Should private equity firms accept capital from, or sell ownership positions to, sovereign wealth funds of countries that have poor human rights records? It’s an extremely thorny question, so let’s take some time to work it out.
The reason we do such work today is that the Service Employees International Union (SEIU) is using the issue of human rights to further bash The Carlyle Group, which recently sold a 7.5% firm ownership to a sovereign wealth fund of Abu Dhabi. SEIU argues that Carlyle is employing a “see no evil” approach toward its new (minority, non-voting) owner, which is documented to have mistreated immigrant workers and homosexuals.
“Carlyle is undermining efforts to improve human rights by publicly embracing the government of Abu Dhabi in this way,” argues SEIU spokesman Andy McDonald.
Carlyle spokesman Chris Ullman responded with: “We are pleased to be affiliated with [sovereign wealth fund] Mubadala, which is a sophisticated institutional investor that has become a long-term partner with Carlyle.”
Before continuing, it should be noted that only Carlyle seems to be in SEIU’s sights. Blackstone selling an ownership piece to China? That huge infusion of Abu Dhabi cash into Citi? Not a peep. The reason, of course, is that Carlyle is buying nursing homes operator ManorCare, which SEIU wants to unionize. So what we have here is a bit of PR hardball, but don’t let it cloud the underlying issue. If SEIU’s cause is just, its motives don’t much matter.
A private equity firm’s primary responsibility – both legally and morally – is to its investors. Its second responsibility is to the portfolio company employees it takes into its charge, and its third is to the social/legal infrastructure that enables it to do its work and make its profits.
The SEIU argument rests of the stool’s third leg, and it is about social responsibility rather than legal mandate. After all, Abu Dhabi is an official ally of the United States. SEIU also makes a case about transparency, in that Abu Dhabi’s sovereign wealth funds are considered among the world’s most opaque (download report: IIETruman.pdf), but I think that’s adequately counteracted by Carlyle also counting plastic wrap-clear CalPERS among its owners.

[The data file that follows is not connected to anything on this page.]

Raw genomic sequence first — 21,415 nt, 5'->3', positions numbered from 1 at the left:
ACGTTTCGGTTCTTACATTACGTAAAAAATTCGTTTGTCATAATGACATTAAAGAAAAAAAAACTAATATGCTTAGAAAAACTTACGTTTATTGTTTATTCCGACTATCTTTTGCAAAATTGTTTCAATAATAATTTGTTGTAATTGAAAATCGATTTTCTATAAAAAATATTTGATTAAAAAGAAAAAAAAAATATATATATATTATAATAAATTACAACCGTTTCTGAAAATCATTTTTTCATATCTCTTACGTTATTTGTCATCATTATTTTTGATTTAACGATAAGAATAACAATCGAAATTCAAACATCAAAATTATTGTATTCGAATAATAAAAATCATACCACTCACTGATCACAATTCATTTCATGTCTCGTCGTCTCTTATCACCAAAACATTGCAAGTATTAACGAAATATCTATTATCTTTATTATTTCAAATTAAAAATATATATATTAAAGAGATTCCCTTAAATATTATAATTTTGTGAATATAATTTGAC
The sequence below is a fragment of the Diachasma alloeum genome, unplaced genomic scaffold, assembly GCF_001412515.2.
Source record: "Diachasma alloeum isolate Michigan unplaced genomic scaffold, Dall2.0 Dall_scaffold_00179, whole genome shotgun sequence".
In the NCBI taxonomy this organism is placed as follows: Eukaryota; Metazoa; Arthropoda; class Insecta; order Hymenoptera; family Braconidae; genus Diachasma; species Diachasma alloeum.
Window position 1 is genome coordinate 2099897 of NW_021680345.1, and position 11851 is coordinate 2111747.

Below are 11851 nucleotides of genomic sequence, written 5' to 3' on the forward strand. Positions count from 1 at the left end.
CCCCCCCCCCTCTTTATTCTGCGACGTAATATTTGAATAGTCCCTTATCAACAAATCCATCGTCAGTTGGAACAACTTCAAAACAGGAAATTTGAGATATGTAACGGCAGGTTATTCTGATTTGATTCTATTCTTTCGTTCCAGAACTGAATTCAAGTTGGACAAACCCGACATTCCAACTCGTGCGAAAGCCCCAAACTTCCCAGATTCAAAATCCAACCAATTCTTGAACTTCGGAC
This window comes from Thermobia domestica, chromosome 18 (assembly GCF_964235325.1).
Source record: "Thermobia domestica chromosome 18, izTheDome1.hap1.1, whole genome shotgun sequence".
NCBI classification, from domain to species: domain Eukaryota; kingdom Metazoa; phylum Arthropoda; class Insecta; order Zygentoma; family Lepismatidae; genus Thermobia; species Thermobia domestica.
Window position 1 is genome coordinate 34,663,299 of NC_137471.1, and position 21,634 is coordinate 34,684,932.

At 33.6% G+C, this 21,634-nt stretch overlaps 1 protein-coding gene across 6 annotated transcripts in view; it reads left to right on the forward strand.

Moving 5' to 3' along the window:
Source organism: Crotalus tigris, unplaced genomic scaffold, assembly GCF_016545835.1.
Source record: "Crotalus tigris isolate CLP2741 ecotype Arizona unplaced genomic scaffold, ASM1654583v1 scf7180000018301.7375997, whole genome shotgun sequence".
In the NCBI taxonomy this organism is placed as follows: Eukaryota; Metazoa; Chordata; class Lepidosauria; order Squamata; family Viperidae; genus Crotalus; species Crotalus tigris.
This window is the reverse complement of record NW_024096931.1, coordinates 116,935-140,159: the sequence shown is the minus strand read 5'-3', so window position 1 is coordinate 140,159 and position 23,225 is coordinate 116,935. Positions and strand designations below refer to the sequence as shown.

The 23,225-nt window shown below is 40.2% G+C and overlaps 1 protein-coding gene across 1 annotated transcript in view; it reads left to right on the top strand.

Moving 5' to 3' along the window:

Carlyle obviously made a choice to accept Abu Dhabi’s money. This isn’t a listed security that anyone could buy, and PE firms have shown prior discretion in turning down LP commitments from state pension funds that publicly-disclose fund performance data (although Carlyle has not done so).
I ultimately don’t object to its decision to take the money. To make such decisions based on human rights would handcuff Carlyle, as it’s hard to find a major country without questionable human rights records. China? Russia? Saudi Arabia? The United States?
But that is not where this should end. If Carlyle agrees to accept Abu Dhabi as a partner, it should use its newfound partnership as leverage to push for change. Not because it’s legally mandated, but because it is a unique position to effect change. Carlyle’s David Rubenstein often says that capital is the United States’ greatest export. My hope is that he and his peers will also remember that currency can have multiple meanings.